What Happens If A Doctor's Malpractice Insurance Lapsed?

A significant portion of the cases a medical malpractice law firm takes on will be handled by an insurance company. Unsurprisingly, a large majority of doctors carry some form of medical malpractice insurance.

Something a bit weird can happen, though, when a doctor retires, changes their insurance carrier, or moves on to a different medical organization. There can be questions about whether the doctor was insured at the time an issue occured. Likewise, there may be questions if they moved to a new arrangement about whether their new insurance carrier or the old one covered them. Let's take a look at the implications this can have on filing a malpractice claim.

Determining When the Injuries Happened

A lot of what determines whether an insurance company might be on the hook in a case depends on figuring out when the alleged injuries occurred. Suppose a doctor was with Insurance Company X from January 1, 2019, to December 31, 2019. If your injuries occurred in June of that year, it doesn't matter if you didn't file a claim until February 15, 2020, for example. The question in that scenario is, "Who was the insurance carrier for the doctor on the date the alleged malpractice was committed?"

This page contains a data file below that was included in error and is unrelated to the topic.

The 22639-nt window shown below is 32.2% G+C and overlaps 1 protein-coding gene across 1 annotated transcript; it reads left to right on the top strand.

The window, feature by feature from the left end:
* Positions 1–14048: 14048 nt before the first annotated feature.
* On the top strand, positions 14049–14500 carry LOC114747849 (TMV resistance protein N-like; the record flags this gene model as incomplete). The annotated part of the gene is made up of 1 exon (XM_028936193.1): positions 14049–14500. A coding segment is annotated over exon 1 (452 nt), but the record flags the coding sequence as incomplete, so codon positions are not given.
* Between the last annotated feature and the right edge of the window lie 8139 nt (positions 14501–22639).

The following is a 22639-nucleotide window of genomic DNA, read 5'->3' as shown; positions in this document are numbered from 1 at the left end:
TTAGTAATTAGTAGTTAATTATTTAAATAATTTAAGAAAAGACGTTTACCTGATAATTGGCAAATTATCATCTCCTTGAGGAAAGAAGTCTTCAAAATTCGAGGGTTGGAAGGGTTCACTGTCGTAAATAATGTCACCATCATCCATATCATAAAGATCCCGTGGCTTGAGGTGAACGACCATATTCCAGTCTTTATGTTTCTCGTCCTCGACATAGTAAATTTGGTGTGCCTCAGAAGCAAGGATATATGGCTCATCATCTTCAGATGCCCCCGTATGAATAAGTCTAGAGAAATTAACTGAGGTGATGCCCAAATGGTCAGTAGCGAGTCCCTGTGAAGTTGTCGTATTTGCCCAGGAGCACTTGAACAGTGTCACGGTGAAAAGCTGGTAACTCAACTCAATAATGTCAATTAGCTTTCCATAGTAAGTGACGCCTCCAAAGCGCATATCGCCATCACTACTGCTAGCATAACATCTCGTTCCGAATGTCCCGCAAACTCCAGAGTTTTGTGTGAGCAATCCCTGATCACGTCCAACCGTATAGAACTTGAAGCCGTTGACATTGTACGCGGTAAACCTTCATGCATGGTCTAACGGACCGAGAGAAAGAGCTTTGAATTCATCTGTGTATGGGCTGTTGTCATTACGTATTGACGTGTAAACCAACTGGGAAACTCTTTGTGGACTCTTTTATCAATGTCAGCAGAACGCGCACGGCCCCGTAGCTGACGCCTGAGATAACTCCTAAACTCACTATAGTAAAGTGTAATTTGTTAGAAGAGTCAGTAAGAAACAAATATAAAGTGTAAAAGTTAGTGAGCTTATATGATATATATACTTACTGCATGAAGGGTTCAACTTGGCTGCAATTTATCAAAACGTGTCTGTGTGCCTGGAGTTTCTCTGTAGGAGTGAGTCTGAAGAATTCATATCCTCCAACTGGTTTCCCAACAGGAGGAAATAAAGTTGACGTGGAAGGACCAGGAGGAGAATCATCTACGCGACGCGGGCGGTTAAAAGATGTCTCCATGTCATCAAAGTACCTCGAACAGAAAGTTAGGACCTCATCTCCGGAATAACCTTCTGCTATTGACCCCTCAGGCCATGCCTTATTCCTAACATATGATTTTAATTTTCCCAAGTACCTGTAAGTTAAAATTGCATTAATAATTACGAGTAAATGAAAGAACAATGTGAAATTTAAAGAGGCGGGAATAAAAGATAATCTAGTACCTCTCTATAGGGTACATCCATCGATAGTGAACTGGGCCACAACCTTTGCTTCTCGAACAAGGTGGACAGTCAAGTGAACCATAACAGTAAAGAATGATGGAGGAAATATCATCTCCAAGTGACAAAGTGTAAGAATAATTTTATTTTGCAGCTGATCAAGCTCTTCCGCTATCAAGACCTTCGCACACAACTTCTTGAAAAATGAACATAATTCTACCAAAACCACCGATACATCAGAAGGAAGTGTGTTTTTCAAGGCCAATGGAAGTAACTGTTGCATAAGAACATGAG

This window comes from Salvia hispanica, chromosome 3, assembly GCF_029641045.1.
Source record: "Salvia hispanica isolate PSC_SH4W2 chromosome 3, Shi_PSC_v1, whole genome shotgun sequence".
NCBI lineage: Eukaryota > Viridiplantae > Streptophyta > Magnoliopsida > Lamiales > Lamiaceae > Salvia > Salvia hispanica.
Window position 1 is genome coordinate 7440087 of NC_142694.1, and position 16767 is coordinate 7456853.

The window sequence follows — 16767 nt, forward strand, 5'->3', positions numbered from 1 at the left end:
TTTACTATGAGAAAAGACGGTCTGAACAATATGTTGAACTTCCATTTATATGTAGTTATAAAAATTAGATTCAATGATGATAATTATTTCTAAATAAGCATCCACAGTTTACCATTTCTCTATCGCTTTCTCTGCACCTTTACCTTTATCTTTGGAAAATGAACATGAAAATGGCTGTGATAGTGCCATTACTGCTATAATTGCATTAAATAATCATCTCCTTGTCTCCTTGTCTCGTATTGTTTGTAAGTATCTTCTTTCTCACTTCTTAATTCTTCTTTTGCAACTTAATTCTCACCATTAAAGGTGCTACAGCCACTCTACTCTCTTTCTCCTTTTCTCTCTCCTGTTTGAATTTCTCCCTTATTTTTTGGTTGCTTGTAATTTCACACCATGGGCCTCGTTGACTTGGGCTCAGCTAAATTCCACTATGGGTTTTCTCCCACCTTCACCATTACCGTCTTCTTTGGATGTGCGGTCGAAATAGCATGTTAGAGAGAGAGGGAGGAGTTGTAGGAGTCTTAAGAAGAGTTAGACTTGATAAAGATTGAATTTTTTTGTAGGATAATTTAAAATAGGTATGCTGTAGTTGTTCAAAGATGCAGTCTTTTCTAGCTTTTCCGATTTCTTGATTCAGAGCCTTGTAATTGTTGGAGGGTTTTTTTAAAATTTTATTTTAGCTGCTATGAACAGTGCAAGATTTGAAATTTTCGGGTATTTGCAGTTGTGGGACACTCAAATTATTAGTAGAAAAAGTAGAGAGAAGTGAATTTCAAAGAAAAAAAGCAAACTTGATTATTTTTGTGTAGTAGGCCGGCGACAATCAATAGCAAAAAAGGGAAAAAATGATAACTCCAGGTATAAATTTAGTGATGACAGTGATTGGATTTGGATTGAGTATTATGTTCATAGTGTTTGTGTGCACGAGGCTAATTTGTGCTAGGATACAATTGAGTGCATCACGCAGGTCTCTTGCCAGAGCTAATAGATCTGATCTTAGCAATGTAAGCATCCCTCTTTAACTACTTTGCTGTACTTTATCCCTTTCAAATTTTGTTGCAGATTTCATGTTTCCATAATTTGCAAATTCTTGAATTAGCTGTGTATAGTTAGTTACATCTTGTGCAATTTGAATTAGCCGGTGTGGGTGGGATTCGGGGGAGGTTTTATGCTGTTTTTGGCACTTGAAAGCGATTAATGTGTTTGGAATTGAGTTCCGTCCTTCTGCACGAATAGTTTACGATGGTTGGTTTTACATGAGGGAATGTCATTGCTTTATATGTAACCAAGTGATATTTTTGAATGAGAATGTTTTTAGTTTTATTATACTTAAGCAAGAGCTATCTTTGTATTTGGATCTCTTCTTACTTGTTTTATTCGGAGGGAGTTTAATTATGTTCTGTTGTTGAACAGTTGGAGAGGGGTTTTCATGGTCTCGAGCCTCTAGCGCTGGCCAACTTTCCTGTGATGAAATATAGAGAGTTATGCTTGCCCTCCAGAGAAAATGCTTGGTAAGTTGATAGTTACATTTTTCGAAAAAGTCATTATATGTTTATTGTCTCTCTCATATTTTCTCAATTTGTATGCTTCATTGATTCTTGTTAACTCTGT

In addition to nailing down when the injuries occurred, it's also important to know when the policy was in effect. For example, a doctor might move from private practice to a medical organization. Consequently, your medical malpractice lawyer may have to nail down the date when the doctor was on individual insurance versus when the doctor became covered by the organization's policy before deciding which company to pursue a claim with.

It's also common for doctors to have tail and nose coverage. This is a part of a plan that covers these gaps at the beginning and end of a policy.

What if the Doctor Is Uninsured?

This is the ugliest scenario, but a medical malpractice law firm can still deal with it. What happens in this scenario is the claim is either pursued against the doctor personally or against whatever business the doctor set their practice up as.

If the doctor chooses to settle the case or ends up on the losing end of a court judgment, the doctor's money and assets will have to be used to pay you. This ends up generally being a longer process than dealing with an insurance company, but you'll have the legal right to place liens on their property. Accounts will be liquidated and real property items will be sold until such time the debt is paid.